WordPress being the most-used software on the web these days, sites that run on it find themselves constantly under attack. If a hacker expends the energy to find a weakness that weakness will show up in so many other sites, makes it an efficient investment of time. And suddenly your visitors will find themselves redirected to a site called “hotboobies” (ask me how I know this), and Google will be mighty displeased with you….
It’s time to take site security seriously.
One way to get into a WordPress site is to try to log in with a username, guessing the password– that’s why WordPress (and most other sites these days) encourage or even mandate a STRONG password. And far too many people install their WordPress site with the username ‘admin’ and the password “password” you would not believe how many! However, even the randomized ‘generated’ passwords can be discovered, with a really determined algorithm.
Here’s how to fix an insecure login name;
Now, if you happen to be reading this, and you need to change your username, never fear. Despite the warning on your profile page that your original name cannot be changed… There’s a plugin for that, known as “Easy Username Updater.”
Treat both your username AND password like passwords. My suggestion is to use three to five-word phrases, based on whatever you are interested in– song titles for instance; “LoveMeTender” and a password that you can easily associate with that– “LittleSisterDontYou” plus some number and punctuation substitutions.
Drop down a little ways and click on the pulldown menu to choose your nickname to be your display name, and make sure that crazy username doesn’t show up as an author anywhere.Use the username updater plugin well and wisely! And delete it once it’s done its job.
Unfortunately, we still have still a security hole.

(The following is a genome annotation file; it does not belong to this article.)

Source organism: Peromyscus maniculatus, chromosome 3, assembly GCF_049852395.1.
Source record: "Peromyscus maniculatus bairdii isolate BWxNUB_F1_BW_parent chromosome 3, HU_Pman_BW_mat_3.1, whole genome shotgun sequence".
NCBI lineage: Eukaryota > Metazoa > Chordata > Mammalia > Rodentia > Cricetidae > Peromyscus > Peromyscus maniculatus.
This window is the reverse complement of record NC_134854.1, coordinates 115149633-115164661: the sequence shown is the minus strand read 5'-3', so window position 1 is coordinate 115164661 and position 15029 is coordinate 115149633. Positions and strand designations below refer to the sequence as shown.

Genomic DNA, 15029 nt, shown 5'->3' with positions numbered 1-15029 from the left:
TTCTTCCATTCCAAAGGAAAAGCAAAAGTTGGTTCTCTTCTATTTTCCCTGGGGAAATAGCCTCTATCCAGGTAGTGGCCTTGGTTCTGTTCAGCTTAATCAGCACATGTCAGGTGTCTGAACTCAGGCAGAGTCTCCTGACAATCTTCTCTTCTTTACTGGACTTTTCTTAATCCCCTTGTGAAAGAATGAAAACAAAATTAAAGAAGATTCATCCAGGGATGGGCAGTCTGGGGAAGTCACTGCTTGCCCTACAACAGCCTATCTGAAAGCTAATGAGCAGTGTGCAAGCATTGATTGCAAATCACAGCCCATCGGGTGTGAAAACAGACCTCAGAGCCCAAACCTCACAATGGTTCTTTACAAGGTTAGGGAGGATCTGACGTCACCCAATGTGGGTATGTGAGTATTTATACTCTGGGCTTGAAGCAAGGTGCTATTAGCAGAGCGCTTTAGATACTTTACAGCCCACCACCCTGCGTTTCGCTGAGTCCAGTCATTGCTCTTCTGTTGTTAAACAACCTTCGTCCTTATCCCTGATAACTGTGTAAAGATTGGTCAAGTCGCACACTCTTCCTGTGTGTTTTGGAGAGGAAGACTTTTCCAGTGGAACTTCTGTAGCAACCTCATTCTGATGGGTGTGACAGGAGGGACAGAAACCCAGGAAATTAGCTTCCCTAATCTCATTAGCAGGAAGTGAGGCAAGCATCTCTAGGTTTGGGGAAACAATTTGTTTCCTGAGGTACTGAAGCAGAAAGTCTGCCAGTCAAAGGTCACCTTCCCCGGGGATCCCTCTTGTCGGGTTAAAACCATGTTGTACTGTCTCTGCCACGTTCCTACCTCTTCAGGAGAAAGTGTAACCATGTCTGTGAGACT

If you click on any author’s name in the post meta (meaning time and date, tags, author) you will be taken to a page that shows the author’s nickname as the title, but– in the URL you will still see the login name that should be hidden. (WordPress needs to do something about that, honestly!) Moreover, since the Admin account is the first that ever gets created in any installation, the admin’s ID number will be ‘1’ and a clever little hacker can see your login name in the URL by asking to see the information about user number 1.
Here’s how to fix the author slug problem
You will need to go into the database and manually change the user’s slug, the name that shows up in the URL. You will find it in the table ‘usermeta’ if you want to go there, but if you don’t feel comfortable with databases, there’s a plugin you can use instead called, appropriately, “Edit Author Slug. ”
Install and activate it and it will add a new section to your profilem and it will ask you how you want your URL to read.
You can choose your nickname, or any of the other data listed in that table row, unfortunately (that long string of numbers you see is actually your encoded password so don’t choose THAT!), or you can write in a custom slug. I like to have fun with that one, maybe even up my SEO score a little bit.
Once again, delete the plugin once it’s done it’s job.
WordPress will warn you, by the way,that these two plugins have not been updated and might not work properly with your site. They will, and will continue to work properly for a long time I promise. They both rewrite data in specific cells of one line in one table, and that’s all they do. And– you will delete them once they have done their job.
And finally, you can change the URL of the login page itself. this won’t hide it from everyone, but bots won’t be able to find it at least.
And there are plenty of plugins for that.
Logins are not the only way to get into a wordpress site.
Other ways to keep hackers out;
A security plugin, ( I like Securi, Wordfence, and Defender) (pick one only, you will run into all kinds of problems if you try to use two security systems at the same time)
Spam control plugins for comments and contact forms, if your security plugin doesn’t include that.
Google Recaptcha is good too, and there are plugins to help you integrate it into your site.
I’ll be honest; I came into this strictly as a designer, and it took more than one calamity to wise me up. In my day, kids… he quavered, his cane wobbling…
ah, well, that’s water under the bridge.
My advice now, — as a designer– is to get your infrastructure solid as a (virtual) rock first. then you can use your dotting tools so to speak, without dear your work will crumble in you hand (also virtual)